The gates are now so small that the electron wave function has a pretty high probability of being "on the other side" of the gate. As gates shrink, leakage power goes up very rapidly. Even when they're "off", the gates are consuming too much power (leaking it to ground.)
Also, think about 5 Ghz, IBM's fastest chips. At 5 Ghz, the clock speed is 200 picoseconds, and a 10 deep pipeline can allocate about 20 ps to each gate transition. That's a lot to ask, given that resistance and capacitance don't scale down linearly with dimensions. You also have to populate your chip with a lot of decoupling capacitors in order to hold the charge locally for each transition (because you can't get the power from off chip in 20 ps.) To fight the increased RC load (proportionally) you're putting in more buffers (big amplifiers).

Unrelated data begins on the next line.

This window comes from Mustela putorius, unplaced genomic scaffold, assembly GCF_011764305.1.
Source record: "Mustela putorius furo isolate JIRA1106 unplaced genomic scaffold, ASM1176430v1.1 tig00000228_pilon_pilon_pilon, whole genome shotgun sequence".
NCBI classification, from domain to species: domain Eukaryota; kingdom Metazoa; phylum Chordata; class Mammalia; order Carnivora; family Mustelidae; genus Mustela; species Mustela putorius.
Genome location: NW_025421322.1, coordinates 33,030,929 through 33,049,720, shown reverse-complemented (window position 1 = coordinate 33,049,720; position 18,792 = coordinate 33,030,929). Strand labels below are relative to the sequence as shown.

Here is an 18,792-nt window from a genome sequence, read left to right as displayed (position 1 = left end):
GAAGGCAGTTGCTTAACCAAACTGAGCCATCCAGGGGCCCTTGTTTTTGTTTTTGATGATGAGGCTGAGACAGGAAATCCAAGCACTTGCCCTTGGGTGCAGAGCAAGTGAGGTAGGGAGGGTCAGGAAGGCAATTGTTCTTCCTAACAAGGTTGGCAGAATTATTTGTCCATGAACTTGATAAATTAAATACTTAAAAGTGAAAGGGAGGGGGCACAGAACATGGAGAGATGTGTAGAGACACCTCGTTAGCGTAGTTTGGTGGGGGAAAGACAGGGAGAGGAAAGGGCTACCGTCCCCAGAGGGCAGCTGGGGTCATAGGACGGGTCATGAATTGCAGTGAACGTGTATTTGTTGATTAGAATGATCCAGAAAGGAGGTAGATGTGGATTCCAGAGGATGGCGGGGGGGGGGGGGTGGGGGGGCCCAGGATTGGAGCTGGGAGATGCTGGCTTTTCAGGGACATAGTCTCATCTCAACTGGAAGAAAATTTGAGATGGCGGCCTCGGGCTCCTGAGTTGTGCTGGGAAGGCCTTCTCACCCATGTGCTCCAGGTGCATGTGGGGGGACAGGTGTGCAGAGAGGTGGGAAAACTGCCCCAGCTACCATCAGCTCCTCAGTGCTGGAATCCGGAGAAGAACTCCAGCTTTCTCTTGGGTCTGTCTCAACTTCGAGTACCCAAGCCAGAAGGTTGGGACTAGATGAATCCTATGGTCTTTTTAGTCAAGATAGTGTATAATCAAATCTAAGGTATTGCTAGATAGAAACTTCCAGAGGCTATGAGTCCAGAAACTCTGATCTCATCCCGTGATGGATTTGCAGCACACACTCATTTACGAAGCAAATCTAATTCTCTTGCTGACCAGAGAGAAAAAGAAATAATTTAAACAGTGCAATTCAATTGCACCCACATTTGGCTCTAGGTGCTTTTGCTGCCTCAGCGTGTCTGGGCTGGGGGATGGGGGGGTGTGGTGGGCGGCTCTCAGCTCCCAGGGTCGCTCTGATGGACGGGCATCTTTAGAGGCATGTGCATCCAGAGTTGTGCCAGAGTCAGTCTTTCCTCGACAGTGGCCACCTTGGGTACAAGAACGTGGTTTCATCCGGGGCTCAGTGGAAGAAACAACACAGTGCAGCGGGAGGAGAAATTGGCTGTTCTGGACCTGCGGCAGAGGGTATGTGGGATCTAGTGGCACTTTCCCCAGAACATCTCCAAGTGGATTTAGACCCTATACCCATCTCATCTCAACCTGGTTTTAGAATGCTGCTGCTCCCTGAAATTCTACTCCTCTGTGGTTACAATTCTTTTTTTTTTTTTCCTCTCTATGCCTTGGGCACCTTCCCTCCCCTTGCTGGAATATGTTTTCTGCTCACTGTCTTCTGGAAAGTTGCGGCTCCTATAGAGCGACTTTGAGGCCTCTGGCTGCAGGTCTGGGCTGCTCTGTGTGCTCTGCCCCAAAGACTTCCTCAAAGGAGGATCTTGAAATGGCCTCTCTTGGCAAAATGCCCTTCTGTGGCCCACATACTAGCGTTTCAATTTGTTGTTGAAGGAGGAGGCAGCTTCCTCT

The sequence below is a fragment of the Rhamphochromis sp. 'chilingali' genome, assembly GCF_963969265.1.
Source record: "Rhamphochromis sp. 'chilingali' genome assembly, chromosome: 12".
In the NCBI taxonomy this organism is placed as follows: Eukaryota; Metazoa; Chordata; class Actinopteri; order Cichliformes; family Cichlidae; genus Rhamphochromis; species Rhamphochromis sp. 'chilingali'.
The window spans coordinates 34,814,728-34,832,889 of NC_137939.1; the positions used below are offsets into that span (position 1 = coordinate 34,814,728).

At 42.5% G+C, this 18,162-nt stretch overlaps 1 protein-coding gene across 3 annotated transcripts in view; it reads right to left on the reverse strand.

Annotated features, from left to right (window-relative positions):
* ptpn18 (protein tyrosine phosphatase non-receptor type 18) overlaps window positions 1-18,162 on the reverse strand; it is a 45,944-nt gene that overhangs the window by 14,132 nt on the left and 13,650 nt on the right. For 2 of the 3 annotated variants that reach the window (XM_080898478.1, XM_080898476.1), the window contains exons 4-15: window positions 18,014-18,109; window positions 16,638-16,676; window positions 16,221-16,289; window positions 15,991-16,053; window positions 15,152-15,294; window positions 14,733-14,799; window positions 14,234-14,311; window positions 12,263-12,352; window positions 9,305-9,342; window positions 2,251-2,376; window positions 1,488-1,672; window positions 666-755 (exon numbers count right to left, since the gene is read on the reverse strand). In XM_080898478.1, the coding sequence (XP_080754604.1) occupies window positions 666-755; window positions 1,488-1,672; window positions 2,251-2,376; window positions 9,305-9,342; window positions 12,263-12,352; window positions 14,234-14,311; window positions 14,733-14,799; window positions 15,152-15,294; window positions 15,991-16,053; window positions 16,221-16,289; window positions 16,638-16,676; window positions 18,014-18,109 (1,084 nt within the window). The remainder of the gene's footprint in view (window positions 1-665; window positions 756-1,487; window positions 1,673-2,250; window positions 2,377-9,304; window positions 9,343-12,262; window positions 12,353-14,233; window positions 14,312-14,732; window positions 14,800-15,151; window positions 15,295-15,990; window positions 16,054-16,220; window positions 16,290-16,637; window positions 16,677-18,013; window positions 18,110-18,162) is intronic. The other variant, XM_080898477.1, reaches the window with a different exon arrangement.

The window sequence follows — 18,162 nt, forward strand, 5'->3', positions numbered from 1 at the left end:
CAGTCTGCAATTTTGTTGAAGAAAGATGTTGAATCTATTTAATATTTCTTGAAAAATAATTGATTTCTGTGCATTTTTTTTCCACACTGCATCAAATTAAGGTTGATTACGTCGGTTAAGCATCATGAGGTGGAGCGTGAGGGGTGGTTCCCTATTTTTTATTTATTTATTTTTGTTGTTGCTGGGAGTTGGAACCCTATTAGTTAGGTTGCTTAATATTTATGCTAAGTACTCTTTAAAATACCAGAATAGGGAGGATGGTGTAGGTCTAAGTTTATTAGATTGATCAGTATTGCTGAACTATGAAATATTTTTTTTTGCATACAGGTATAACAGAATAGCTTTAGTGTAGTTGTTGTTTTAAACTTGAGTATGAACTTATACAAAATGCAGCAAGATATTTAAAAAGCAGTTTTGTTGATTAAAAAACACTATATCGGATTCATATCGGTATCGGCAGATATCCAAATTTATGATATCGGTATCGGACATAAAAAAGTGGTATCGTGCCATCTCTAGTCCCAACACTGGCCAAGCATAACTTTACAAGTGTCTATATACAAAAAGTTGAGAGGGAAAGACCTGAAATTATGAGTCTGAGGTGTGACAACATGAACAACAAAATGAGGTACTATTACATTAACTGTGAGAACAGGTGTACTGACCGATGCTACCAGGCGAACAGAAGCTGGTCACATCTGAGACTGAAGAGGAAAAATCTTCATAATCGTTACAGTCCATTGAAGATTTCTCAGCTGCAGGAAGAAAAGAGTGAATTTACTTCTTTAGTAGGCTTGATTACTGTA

As if that weren't enough, you have the fact that a 14 nm gate is about 20 silicon atoms across. When you start doping the substrate, your actual behavior is all over the place because one or two more dopant atoms represent a 10-20% shift, up or down (total shifts of 40-50%.)
So, your gates are too small, they all behave differently, they have to drive a relatively larger load, and the suckers are too hot.